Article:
11.2 Learning Goals Explain the causes of weather. Discuss the role of convection in moving air through Earth’ s atmosphere. Describe the characteristics of Earth’s major climate regions.
Investigation 11B Key Question How can you use weather data to make predictions? Observing the Weather
11.2 Weather Variables Weather is a term that describes the condition of the atmosphere in terms of temperature, wind, and atmospheric pressure. There are many conditions on earth that affect how and why weather changes.
11.2 Convection, pressure, and wind Convection occurs naturally in Earth’s atmosphere due to the heating and cooling of air. A thermal is a small, upward flow of warm air caused by convection. Gliding birds like hawks often ride a thermal as they hunt.
11.2 Convection Heated air near a hot surface is less dense than the colder air above it. The heated air rises, forcing the colder air to move aside and sink toward the ground. Then this colder air is warmed by the surface, and it rises. Wind is created.
11.2 Wind An air mass is a large body of air with consistent temperature and moisture content throughout. Wind is the horizontal movement of air that occurs as a result of a pressure difference between two air masses.
11.2 Convection in the atmosphere Convection near coastlines causes sea breezes during the day and land breezes at night.
11.2 Global Convection The combination of global convection and Earth’s rotation sets up a series of wind patterns called convection cells.
11.2 Polar fronts At a boundary called the polar front, the dense, polar air forces the warmer, westerly air upward. During the winter, polar fronts slide toward the equator and during the summer they retreat northward.
11.2 Air and water vapor Water in gas form is called water vapor. Like a soggy sponge, air reaches a point and can’t hold anymore vapor. The vapor turns back into liquid and form droplets. Use these pictures to explain how the cycle can continue.
11.2 Precipitation Rain is the result of a cooling air mass. Cooling an air mass is like wringing out a wet sponge. Tiny droplets form a cloud or fog. Larger droplets fall as rain.
11.2 Precipitation Tiny water droplets are suspended in the atmosphere. Whether the particles are liquid water or water vapor depends changes in pressure and temperature.
11.2 Precipitation When the rate of evaporation is greater than the rate of condensation, we see clearing skies. When the rate of condensation exceeds the rate of evaporation, it rains.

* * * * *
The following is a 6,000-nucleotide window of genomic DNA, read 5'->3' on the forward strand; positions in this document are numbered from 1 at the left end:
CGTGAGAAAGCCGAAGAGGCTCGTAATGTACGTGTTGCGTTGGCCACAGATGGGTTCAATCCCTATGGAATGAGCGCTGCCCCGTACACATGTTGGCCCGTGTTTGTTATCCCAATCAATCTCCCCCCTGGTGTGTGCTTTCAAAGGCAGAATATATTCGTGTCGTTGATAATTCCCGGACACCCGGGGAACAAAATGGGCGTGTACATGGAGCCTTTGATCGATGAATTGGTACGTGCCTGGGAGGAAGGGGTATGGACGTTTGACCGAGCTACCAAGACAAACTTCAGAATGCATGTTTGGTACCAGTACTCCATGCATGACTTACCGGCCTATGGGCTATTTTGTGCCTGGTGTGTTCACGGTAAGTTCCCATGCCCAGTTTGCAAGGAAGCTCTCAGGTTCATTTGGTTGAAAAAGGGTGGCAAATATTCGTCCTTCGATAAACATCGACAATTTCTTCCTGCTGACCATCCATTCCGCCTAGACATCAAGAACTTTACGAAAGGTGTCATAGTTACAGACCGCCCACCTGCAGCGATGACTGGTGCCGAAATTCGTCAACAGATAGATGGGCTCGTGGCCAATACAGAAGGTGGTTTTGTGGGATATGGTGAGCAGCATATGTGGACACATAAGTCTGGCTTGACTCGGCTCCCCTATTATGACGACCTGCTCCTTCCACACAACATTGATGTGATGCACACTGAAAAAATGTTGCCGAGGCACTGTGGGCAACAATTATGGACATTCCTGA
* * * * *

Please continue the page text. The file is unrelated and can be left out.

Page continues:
11.2 Snow Snow usually forms when both ice crystals and water droplets are present in the sky. The water droplets attach to ice crystals and freeze. When the ice crystals are large enough, they will fall to the ground.
11.2 Relative Humidity Relative humidity is a measure of how much water vapor an air mass contains.
11.2 Climate and biomes Climate is the type of weather that a place has, on average, over a long period of time. Climate depends on many factors: latitude, precipitation, elevation, topography, and distance from large bodies of water.
11.2 Climate and biomes Scientists divide the planet into climate regions called biomes. Earth has six main biomes: deserts, grasslands, temperate deciduous forests, rainforests, taiga, and tundras. Each biome has a unique set of plants and animals that thrive in its climate.
11.2 Climate and biomes The Serengeti is a home to thousands of predators species and 1.6 million herbivores.
11.2 Climate and biomes Humidity is related to plant and animal diversity. From the poles to the equator, humidity and the diversity of plants and animal increases.
11.2 Biomes and temperature At the equator, sunlight is direct and intense. As a result, the average yearly temperature at the equator is 27 °C (80 °F), while at the North Pole it is -18 °C (0 °F).
11.2 Biomes and elevation Elevation is another important factor in determining the type of biome.
11.2 Biomes and temperature Compare the data below for Portland, OR and Minneapolis, MN. If these cities are about the same latitude, why don’t they have the same climate?
11.2 Biomes and temperature The differences in temperature between the two cities have to do with water. Water warms up and cools down slowly. Regions near water—like Portland, OR—do not have extremely hot or cold weather, even though they are farther north.
11.2 Plants and animals in biomes A biome consists of plant and animal communities. The plants and animals in a community survive in a shared environment.
11.2 Plants and animals in biomes Within a biome, there are many interrelated ecosystems. An ecosystem is made up of the plants and animals that live there, plus nonliving things like soil, air, water, sunlight, and nutrients.
11.2 Plants and animals in biomes What features of this jackrabbit help it survive in it’s desert biome?